Seminar "Synchronization Problems in Computer Vision"


Room “Sala Seminari” - Abacus Building (U14)


Synchronization Problems in Computer Vision



Federica Arrigoni 

Dipartimento di Elettronica, Informazione e Bioingegneria (DEIB)

Politecnico di Milano



The “synchronization” problem has attracted a lot of attention in Computer Vision, thanks to its application in a variety of tasks. The term originates from “time synchronization”, where the task is to synchronize clocks in a network by measuring offsets between pairs of clocks. In general, the goal is to estimate some unknown values (associated with nodes in a graph) starting from relative measures (associated with edges in the graph), while enforcing global consistency. Typical examples include the case of rotations (which are related to camera pose estimation in structure from motions), the case of rigid transformations (which find application in registration of 3D point clouds) and the case of permutations (which appear in the context of multi-view matching). In all these cases the space of unknowns admits a matrix representation and the solution can be found via eigenvalue decomposition.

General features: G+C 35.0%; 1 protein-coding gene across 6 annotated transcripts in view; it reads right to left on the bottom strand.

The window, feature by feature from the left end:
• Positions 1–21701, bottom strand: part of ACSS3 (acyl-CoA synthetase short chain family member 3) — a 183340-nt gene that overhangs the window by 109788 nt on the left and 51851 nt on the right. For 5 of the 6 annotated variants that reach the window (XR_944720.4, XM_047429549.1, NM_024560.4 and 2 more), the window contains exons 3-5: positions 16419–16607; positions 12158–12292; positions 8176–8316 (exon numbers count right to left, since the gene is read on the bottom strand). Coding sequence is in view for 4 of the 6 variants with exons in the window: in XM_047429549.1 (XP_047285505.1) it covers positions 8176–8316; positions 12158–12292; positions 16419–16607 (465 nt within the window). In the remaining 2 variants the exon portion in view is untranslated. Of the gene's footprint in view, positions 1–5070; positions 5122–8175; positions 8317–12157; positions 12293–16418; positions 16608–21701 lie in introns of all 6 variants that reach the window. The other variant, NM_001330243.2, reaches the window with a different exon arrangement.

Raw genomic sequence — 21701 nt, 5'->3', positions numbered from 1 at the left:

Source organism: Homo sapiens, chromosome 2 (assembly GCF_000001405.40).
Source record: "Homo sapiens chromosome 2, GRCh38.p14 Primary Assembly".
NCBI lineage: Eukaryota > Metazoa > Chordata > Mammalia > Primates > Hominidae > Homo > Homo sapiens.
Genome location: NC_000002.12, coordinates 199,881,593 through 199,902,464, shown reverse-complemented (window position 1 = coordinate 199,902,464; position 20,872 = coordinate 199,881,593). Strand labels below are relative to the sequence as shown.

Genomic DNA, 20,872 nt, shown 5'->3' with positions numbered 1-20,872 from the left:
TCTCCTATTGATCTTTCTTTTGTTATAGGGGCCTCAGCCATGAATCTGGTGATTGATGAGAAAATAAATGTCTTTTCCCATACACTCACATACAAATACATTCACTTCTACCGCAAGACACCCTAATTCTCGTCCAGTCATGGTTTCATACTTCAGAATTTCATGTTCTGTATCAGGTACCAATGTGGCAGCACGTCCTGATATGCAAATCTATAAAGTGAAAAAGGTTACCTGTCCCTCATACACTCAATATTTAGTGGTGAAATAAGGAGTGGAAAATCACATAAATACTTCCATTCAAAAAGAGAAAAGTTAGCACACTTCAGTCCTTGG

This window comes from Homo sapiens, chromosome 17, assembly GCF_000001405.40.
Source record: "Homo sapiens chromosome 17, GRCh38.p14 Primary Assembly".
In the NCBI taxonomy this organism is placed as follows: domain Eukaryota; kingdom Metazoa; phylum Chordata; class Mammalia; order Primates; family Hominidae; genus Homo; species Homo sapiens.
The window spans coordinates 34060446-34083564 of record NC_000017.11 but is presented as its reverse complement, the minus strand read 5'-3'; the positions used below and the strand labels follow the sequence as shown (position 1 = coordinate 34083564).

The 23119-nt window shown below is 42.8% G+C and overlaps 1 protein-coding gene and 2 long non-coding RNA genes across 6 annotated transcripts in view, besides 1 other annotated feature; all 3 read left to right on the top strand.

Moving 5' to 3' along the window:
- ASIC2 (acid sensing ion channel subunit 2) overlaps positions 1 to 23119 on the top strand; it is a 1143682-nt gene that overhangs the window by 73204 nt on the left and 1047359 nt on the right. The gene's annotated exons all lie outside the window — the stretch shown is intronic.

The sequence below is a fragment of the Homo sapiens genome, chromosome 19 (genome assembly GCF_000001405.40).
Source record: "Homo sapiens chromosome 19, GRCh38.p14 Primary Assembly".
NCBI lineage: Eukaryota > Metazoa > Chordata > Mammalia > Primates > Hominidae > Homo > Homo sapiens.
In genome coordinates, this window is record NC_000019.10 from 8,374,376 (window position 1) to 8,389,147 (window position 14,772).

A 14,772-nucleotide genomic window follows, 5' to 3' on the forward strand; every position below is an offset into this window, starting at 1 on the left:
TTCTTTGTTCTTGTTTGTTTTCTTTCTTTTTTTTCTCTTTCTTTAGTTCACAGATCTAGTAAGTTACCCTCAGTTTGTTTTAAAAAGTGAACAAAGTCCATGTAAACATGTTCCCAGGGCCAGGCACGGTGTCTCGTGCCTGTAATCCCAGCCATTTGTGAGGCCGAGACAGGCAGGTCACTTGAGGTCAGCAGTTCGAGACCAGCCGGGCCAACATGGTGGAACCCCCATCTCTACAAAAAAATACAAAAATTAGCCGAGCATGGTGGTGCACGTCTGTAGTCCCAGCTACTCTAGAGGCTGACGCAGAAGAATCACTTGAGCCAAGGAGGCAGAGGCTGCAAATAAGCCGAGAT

Short Bio

Federica Arrigoni is a tenure-track assistant professor (RTD-B) with the Dipartimento di Elettronica, Informazione e Bioingegneria (DEIB) of the Politecnico di Milano. She received the MS degree in Mathematics from the University of Milan in 2013, and the PhD degree in Industrial and Information Engineering from the University of Udine in 2018. From 2018 to 2020 she was a junior researcher with the Czech Technical University in Prague. From 2020 to 2022 she worked as an assistant professor (RTD-A) with the University of Trento. She regularly publishes and serves as reviewer at top computer vision conferences (CVPR, ECCV and ICCV), she was acknowledged as an outstanding reviewer at CVPR 2021, and she hold tutorials/workshops at CVPR 2020, ICCV 2021 and CVPR 2022. She is the main author of the paper entitled “Viewing Graph Solvability via Cycle Consistency” that won the Best Paper Honorable Mention at ICCV 2021 (corresponding to top-5 papers out of 1612 accepted papers). In addition, her paper entitled “Viewing graph solvability in practice” was shortlisted among best paper candidates at ICCV 2023 (corresponding to top-17 papers out of 2161 accepted papers). Her research focuses on geometric problems in 3D Computer Vision.


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